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In the seventeenth and eighteenth centuries, between the reign of Louis XIII and the Revolution, French aristocratic society developed an art of living based on a refined code of good manners.
Conversation, which began as a way of passing time, eventually became the central ritual of social life. In the salons, freed from the rigidity of court life, it was women who dictated the rules and presided over exchanges among socialites, writers, theologians, and statesmen. They contributed decisively to the development of the modern French language, new literary forms, and debates over philosophical and scientific ideas.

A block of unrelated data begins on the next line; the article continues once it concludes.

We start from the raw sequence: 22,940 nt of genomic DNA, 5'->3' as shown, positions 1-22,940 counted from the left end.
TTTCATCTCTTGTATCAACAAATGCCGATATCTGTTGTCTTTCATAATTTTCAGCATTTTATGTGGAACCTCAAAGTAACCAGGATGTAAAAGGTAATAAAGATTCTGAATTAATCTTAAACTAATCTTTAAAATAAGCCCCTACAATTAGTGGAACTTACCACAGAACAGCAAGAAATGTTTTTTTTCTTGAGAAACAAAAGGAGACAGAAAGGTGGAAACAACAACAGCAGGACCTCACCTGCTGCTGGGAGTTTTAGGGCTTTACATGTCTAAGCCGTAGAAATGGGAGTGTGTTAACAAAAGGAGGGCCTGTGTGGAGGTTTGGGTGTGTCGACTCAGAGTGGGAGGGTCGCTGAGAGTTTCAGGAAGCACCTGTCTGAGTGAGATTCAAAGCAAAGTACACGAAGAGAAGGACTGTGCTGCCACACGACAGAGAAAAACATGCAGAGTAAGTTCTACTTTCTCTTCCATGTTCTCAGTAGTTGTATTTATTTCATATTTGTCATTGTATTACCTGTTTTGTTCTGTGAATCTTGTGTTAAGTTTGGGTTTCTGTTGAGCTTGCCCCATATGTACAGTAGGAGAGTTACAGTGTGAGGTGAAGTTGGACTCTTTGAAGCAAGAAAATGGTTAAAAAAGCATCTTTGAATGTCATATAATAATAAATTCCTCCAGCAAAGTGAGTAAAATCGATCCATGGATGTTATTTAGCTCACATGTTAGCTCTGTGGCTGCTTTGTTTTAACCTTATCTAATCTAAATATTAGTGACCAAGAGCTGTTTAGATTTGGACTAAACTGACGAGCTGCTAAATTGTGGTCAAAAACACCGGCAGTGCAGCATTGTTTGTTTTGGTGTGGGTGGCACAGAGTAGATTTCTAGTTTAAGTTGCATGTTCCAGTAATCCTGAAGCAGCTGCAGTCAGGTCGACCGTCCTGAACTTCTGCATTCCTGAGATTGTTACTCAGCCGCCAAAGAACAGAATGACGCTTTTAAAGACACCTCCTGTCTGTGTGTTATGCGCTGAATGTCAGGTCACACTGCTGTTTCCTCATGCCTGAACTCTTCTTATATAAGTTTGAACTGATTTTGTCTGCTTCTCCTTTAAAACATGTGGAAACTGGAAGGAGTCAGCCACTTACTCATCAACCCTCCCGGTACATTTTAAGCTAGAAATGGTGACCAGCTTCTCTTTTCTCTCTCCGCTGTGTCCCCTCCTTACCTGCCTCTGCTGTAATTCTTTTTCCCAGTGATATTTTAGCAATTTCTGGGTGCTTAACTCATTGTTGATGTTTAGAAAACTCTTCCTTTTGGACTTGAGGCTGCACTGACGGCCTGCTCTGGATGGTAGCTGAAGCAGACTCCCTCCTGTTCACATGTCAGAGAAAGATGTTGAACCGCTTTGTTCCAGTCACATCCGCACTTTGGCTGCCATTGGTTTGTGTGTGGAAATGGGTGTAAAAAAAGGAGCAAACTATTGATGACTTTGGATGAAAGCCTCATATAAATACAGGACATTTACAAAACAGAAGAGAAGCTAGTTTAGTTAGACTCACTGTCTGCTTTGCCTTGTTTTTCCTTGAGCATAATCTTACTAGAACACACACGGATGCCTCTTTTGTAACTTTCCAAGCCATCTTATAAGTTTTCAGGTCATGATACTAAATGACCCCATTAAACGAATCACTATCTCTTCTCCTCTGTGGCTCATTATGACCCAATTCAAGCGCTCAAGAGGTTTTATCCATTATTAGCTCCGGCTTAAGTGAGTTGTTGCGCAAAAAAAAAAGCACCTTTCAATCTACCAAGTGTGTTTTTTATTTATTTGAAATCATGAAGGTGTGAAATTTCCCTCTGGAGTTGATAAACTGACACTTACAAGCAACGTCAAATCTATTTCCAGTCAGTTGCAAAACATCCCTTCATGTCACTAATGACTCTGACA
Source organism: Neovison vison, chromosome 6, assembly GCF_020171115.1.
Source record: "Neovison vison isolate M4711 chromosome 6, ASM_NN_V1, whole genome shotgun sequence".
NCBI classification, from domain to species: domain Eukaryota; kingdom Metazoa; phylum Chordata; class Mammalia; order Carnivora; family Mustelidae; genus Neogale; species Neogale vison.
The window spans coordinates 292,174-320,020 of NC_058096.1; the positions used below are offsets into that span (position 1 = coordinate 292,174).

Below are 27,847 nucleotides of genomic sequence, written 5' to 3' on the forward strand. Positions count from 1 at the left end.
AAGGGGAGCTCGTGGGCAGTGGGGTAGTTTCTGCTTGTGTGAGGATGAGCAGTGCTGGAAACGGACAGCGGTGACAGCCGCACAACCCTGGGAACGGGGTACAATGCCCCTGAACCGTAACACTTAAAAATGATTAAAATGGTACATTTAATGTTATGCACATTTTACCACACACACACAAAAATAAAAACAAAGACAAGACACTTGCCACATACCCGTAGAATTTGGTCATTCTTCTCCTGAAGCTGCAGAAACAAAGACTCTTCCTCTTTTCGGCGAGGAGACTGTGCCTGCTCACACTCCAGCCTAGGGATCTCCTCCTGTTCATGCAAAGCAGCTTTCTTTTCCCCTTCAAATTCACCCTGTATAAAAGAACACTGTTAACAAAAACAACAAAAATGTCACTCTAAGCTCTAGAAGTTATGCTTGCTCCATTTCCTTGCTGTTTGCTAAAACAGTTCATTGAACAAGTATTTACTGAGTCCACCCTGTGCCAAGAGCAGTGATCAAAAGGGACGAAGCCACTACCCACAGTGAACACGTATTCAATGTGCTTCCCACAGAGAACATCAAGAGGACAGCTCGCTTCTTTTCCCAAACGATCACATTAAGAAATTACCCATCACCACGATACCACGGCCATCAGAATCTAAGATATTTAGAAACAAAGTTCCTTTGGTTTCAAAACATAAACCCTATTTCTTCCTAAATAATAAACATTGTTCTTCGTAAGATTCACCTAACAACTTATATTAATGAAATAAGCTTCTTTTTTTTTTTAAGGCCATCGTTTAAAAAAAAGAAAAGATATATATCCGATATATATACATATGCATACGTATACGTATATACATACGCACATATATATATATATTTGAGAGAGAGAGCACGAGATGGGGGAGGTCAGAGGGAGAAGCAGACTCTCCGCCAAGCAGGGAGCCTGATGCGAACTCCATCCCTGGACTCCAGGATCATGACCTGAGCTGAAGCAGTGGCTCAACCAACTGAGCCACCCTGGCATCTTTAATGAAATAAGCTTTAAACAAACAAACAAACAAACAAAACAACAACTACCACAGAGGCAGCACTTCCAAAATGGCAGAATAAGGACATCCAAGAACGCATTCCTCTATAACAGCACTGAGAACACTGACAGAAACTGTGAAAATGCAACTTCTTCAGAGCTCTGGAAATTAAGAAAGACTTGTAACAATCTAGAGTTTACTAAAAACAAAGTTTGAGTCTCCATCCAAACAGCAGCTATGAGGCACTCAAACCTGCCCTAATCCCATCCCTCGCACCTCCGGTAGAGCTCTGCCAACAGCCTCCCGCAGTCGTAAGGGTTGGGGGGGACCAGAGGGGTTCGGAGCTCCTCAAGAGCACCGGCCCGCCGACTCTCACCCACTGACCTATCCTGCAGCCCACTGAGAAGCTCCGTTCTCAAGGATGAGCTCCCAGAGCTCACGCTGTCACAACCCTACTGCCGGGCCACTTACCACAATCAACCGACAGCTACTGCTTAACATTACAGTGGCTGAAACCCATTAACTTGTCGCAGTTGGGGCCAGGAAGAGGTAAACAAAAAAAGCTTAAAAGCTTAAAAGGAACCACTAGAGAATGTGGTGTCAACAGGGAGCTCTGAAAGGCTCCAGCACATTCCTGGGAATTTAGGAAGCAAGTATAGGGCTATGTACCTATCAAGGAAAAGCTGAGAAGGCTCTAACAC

With a cast of characters both famous and unknown, ranging from the Marquise de Rambouillet to Madame de Staël, and including figures like Ninon de Lenclos, the Marquise de Sevigne, and Madame de Lafayette, as well as Pascal, La Rochefoucauld, Diderot, and Voltaire, Benedetta Craveri traces the history of this worldly society that carried the art of sociability to its supreme perfection--and ultimately helped bring on the Revolution that swept it all away.